You can find it on Steam and GitHub if the mixture of styles is your thing. If they managed to improve the platforming controls and the enemy behaviours, it will be a lot more interesting. It's okay, but nothing special overall.

Yorg, a free and open source racing game with some hilarious handling

Gaming on Linux - 15. März 2018 - 13:01

Tags: Racing, Open Source, Free Game

Ever heard of Yorg? [Official Site] It's an open source racing game currently in development that's a little like Micro Machines and it's a little bit hilarious.

It was mentioned in our comments some time ago, but like a lot of things it gets totally buried while I work on other stuff. I decided to finally check it out properly, since they had a new release back in December last year. That update added in a new track, a new car, the ability to play through a season, a better driving model which includes drifting, performance improvements and more.

I tried it for a while and honestly, I couldn't stop laughing at the handling as well as the nutty camera angles you get out of it. The amount of times I've sent my car flying—I've list count, it really is quite amusing. I think they've got a great start here and it could really turn into something awesome if they keep on developing it.

I decided to capture a little footage of how amusing it can be, take a look:

They're currently gearing up for a new release, which looks like it might include a new track that's covered in snow:

Given how amusing the handling is, I can't wait to see what effects snow and ice will have on it, hopefully they will make it rather slippy. On top of that, they're also working on multiplayer, which has been a common request. Could be a lot of fun with multiplayer, given how hilarious it is to actually play.

Interested in helping development? They're on GitHub.
Want to just download it? It's up on itch.io and Game Jolt.

Have a GTX 780 Ti, want to go as libre as possible. How do I install the Nouveau driver?

Reddit Linux_Gaming - 15. März 2018 - 12:02

Apparently the GTX 780 Ti is the best supported card you can get for the open-source drivers.

Thanks. :D

submitted by /u/JohannCasparSchmidt
[link] [comments]

Clawface, a completely free twin-stick shooter released with Linux support

Gaming on Linux - 15. März 2018 - 11:53

Tags: Free Game, Steam, Action, Arcade, Bullet Hell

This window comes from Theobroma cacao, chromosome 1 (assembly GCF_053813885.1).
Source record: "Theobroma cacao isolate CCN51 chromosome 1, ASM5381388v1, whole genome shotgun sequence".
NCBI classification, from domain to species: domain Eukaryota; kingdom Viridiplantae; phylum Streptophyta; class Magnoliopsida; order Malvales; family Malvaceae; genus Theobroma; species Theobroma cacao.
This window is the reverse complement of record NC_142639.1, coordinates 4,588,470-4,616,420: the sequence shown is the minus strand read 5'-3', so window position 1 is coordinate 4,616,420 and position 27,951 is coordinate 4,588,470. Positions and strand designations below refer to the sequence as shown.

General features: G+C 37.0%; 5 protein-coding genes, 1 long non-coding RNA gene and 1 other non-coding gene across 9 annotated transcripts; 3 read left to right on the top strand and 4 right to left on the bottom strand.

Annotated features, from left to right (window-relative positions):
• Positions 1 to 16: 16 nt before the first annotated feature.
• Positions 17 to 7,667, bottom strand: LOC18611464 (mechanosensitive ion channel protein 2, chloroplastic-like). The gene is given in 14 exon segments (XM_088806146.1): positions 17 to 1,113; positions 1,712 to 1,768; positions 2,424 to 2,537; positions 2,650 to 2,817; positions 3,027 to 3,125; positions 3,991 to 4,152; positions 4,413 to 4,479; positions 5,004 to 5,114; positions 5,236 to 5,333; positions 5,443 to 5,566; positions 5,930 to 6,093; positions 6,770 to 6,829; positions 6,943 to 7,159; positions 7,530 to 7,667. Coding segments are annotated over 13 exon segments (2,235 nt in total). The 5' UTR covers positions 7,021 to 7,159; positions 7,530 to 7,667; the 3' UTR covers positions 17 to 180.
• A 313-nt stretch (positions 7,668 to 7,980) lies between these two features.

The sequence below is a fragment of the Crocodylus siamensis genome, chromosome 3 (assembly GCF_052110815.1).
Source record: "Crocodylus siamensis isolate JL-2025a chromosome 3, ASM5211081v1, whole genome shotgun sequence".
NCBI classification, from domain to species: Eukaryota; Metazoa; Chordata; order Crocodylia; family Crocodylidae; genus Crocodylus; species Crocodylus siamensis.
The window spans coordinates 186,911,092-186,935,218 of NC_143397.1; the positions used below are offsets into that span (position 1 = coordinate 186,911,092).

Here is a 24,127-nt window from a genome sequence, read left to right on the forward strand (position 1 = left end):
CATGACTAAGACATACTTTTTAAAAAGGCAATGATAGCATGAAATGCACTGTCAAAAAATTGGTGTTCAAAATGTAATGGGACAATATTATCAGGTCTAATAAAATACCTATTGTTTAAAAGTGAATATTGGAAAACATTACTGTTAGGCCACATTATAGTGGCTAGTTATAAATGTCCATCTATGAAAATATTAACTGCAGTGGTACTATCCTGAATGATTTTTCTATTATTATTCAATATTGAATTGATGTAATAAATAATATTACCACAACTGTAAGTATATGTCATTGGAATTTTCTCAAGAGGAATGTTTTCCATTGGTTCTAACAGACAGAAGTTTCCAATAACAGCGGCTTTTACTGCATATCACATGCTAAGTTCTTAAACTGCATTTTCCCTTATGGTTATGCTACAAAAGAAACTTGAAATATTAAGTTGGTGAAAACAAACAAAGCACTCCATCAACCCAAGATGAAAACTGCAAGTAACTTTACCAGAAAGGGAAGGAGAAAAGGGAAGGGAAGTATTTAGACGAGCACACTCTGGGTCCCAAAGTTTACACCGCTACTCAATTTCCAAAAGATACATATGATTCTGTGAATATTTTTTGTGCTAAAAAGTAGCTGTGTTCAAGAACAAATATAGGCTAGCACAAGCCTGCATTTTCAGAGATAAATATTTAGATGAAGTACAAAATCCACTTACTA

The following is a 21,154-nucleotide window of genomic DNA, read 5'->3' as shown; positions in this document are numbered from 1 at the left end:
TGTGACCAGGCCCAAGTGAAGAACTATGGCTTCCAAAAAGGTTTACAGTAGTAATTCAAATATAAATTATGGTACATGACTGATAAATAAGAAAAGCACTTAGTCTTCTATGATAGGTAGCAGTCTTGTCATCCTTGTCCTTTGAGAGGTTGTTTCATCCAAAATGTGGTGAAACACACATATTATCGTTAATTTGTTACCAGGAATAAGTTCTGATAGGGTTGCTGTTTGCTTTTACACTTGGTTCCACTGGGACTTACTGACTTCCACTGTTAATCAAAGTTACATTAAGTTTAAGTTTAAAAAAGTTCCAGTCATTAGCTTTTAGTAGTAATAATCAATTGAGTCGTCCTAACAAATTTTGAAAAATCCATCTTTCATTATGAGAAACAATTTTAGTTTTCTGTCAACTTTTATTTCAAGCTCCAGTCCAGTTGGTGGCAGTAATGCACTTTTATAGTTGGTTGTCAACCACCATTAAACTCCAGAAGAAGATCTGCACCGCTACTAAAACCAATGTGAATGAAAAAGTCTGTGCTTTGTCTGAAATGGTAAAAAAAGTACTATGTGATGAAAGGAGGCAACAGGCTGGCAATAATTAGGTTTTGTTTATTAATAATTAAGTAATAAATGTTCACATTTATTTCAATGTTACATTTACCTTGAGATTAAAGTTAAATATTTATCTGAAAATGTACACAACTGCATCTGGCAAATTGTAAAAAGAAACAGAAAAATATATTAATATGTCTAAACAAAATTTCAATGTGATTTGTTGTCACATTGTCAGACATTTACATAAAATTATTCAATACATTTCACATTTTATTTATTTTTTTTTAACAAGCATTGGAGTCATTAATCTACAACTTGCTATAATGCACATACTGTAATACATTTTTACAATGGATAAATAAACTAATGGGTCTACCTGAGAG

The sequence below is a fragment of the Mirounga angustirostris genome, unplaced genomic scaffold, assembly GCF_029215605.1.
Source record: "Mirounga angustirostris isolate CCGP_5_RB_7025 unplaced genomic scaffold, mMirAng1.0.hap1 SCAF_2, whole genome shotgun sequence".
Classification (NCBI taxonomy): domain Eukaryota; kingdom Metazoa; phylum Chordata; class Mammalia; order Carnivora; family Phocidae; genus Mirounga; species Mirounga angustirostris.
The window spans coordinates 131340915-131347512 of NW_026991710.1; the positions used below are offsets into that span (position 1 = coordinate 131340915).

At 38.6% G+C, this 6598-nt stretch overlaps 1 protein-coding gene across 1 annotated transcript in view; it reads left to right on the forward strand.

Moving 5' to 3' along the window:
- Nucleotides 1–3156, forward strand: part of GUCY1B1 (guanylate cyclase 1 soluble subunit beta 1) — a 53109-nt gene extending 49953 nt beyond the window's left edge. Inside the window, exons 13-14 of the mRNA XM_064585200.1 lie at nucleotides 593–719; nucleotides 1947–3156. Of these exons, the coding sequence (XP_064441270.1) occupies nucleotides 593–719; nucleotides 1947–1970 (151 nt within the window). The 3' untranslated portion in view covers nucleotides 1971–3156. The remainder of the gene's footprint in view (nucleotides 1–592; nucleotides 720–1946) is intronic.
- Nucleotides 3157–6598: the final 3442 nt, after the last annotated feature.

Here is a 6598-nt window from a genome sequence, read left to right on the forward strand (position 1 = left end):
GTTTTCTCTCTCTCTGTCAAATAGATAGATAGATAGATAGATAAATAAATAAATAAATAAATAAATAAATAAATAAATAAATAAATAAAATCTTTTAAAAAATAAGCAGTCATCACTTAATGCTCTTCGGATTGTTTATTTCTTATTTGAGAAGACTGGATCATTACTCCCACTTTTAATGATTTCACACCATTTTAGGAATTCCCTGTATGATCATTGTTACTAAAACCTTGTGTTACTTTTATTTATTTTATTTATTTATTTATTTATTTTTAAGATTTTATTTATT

For those in the mood for twin-stick madness but you're wallet is empty, you might want to check out Clawface [Steam] which is completely free and has Linux support.


  • 11 gross baddies to fight against, each with distinct attack patterns!
  • Use a claw in your face to grab and eat enemies!
  • Struggle to the top of the global leaderboard and challenge the best of the community!
  • Use a robust built-in level editor to create infinite levels and share them on the Steam Workshop!
  • A tubular 80's aesthetic that will make you eat your shorts!

I've tested it myself and it does work fine. It doesn't take long before it starts getting difficult and it can end up like a real bullet-hell, with enemies throwing bullets out like candy. The eating mechanic is pretty darn weird, with some monstrous arm coming out of the little robot's chest to pull them in for health.

I do like the simple neon visual style too and the way the map changes as you progress through waves, with tiles coming up from the floor or sinking in to block movement. The fact that you can choose different weapons for each arm without having to unlock anything is sweet as well.

Find it now on Steam if you fancy giving it a go. Not bad for a free shooter!

Sandbox space exploration game 'Space Impossible' has a Linux test build that works well

Gaming on Linux - 15. März 2018 - 10:47

Tags: Adventure, Exploration, Action, Sandbox, Steam, Beta, Early Access

I'm such a sucker when it comes to games involving space travel, exploration and building a ship. Turns out that Space Impossible [Steam, Official Site] has a Linux version on Steam.

I've been speaking with the developer, who provided me with a key to test and it turns out it actually works really nicely. There's only one issue, which is very common when it comes to having more than one monitor with the wrong resolution picked—easy to work around for now. Apart from that though, I've not seen any issues holding it back.

Check out the trailer:


  • Every object is made up of tiles, which can be destroyed, created or changed allowing for very tactical combat
  • Procedurally generated universe — Enter a different seed and each universe is different
  • Multiple factions — Each with a dozen or more starships
  • Near-real Newtonian physics allowing for a better space-like experience — Use a tractored ship as a shield against attacks or use it to smash into the enemy
  • Ship customization — Change the color of the tiles of your ship for the ultimate in self-expression (coming soon)
  • Trade system — Have a bunch of stuff you don't want? Travel to a nearby tradepost and sell it, or buy that crucial upgrade you need (coming soon)
  • Manufacturing system — Gather key materials and use it, along with specialty labs, to create new ships and components, or upgrade existing ones
  • Single Player and Multiplayer — Play singleplayer or multiplayer on LAN or Internet

Find it on Steam in Early Access right now. It doesn't have a SteamOS icon yet of course, since it needs more testers before they're really ready to show it. If it seems like your thing, do give it a blast.